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The container for fragrant spices (e.g. clove, cinnamon, vanilla, myrtle), the aroma of which is ritually inhaled during the ceremony called Havdalah (in Hebrew: separation) is held in Jewish houses at the end of Shabbat. The base is in the form of a square frame. The stem has four rods fastened with four elliptic medallions.

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The container for fragrant spices (e.g. clove, cinnamon, vanilla, myrtle), the aroma of which is ritually inhaled during the ceremony called Havdalah (in Hebrew: separation) is held in Jewish houses at the end of Shabbat.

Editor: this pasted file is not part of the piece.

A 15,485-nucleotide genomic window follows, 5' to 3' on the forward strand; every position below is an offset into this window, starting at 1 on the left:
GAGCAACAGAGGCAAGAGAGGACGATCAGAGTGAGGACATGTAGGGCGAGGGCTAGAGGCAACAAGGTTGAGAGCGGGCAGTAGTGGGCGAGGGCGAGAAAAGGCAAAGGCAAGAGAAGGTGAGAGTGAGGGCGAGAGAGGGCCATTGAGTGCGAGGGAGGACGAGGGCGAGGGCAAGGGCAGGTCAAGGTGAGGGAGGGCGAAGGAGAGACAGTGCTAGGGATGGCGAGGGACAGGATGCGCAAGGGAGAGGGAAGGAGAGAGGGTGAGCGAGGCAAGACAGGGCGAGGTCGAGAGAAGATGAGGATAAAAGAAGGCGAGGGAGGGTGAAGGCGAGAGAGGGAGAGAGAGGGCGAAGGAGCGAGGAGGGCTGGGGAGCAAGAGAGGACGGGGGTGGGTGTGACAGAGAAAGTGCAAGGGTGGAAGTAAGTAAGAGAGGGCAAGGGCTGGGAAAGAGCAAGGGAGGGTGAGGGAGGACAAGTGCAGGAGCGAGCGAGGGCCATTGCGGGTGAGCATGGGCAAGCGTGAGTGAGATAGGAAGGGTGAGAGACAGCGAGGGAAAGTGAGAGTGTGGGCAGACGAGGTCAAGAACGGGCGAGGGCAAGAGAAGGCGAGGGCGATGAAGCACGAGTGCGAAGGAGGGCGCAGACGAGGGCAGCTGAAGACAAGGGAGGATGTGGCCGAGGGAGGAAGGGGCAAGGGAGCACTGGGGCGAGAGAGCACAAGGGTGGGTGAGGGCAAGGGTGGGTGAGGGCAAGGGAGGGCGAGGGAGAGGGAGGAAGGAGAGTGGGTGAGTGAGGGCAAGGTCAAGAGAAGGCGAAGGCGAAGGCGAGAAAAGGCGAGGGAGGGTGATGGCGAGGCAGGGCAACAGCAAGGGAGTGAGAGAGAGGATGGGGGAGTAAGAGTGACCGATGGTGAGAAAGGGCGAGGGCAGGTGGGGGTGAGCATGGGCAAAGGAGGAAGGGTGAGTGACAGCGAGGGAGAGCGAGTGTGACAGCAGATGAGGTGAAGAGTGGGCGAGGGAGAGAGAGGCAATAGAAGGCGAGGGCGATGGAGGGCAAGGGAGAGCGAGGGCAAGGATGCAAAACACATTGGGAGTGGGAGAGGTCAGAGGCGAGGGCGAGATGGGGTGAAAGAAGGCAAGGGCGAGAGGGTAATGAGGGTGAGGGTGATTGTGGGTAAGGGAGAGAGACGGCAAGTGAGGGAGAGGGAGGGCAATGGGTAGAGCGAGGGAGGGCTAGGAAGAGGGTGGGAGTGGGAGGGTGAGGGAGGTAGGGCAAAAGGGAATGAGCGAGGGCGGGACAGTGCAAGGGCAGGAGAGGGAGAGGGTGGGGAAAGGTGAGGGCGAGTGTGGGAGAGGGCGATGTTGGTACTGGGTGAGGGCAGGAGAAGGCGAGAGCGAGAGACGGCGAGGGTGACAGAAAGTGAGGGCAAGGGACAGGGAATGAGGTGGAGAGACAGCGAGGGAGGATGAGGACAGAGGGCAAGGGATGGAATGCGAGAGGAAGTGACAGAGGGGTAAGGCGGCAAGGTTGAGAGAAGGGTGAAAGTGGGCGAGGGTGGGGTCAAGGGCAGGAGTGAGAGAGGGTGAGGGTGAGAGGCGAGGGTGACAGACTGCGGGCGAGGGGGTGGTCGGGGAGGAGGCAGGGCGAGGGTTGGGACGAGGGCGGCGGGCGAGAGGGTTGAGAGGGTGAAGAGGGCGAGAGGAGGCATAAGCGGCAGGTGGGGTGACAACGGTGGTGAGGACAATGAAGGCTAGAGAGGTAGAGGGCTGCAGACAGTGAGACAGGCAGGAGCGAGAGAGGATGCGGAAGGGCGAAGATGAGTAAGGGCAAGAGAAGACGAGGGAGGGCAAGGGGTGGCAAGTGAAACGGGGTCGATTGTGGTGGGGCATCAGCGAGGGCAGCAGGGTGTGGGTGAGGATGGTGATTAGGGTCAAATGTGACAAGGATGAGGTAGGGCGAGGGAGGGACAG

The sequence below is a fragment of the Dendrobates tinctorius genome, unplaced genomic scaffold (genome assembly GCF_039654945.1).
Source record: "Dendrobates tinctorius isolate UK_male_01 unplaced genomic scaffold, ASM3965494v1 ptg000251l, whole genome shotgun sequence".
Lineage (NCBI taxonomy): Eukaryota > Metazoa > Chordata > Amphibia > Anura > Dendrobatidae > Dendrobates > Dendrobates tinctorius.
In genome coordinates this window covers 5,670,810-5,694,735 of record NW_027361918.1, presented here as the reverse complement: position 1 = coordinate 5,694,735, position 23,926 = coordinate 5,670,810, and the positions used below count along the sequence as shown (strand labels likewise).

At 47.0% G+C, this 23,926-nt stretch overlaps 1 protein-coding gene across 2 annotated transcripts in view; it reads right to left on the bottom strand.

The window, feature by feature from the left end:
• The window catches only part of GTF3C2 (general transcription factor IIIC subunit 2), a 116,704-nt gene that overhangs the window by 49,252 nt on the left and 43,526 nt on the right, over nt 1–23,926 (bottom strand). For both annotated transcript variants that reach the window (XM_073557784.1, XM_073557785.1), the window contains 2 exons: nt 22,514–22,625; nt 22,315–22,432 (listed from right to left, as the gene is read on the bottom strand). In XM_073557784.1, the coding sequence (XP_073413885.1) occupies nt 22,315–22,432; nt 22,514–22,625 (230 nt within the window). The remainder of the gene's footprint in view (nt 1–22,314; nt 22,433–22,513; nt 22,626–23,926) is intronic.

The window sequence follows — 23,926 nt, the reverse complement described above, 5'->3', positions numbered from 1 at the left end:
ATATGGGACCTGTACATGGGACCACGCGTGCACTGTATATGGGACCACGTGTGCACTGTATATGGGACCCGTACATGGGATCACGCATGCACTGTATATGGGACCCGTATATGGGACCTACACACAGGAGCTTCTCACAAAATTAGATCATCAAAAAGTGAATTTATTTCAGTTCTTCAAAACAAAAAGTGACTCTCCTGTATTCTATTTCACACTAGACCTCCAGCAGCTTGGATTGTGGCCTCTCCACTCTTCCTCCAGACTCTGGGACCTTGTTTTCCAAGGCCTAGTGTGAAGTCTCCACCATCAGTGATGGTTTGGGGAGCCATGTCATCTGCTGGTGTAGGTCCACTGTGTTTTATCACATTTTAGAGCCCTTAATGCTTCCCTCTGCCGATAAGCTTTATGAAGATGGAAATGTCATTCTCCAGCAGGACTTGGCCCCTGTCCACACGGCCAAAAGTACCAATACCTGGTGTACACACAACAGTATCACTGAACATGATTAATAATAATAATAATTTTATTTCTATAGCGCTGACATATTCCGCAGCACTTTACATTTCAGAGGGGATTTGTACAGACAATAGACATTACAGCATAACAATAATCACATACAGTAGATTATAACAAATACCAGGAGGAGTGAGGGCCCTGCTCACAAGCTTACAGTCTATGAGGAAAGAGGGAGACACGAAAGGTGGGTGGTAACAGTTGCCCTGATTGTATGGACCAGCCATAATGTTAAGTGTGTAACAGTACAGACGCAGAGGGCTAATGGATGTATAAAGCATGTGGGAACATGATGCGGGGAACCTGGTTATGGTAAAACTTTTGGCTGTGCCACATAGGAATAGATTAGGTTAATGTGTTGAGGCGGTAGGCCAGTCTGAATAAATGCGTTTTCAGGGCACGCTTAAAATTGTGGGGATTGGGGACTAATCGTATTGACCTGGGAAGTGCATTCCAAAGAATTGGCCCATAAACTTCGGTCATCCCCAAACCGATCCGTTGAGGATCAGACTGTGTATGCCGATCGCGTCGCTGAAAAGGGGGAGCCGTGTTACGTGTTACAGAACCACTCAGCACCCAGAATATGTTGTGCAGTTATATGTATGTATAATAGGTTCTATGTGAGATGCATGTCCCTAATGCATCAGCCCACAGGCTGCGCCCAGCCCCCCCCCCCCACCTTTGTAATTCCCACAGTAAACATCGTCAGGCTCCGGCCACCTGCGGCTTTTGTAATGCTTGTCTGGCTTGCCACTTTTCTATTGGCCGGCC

The base is in the form of a square frame. The stem has four rods fastened with four elliptic medallions. The upper part with a container is three-levelled, quadrilateral; individual levels are surrounded with low barriers; the walls are filled with filigree—tinier in the lower part of the framework with volute motifs. The top is crowned with a flèche with a bell, a pyramidal roof on it with an openwork ball of silver wire and a flag at its top.
On one of the sides of the base three goldsmith marks, including: "T" in the oval and maybe name mark (?) "JV".

Elaborated by Eugeniusz Duda (Historical Museum of the City of Kraków), © all rights reserved

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Different forms of besamin boxes

Besamin boxes—also known as censers or scent boxes—can take on various forms; the most common ones, however, are tower-shaped besamin boxes, like the ones belonging to the collection of the Historical Museum of the City of Kraków and the Irena and Mieczysław Mazaraki Museum in Chrzanów presented on our website...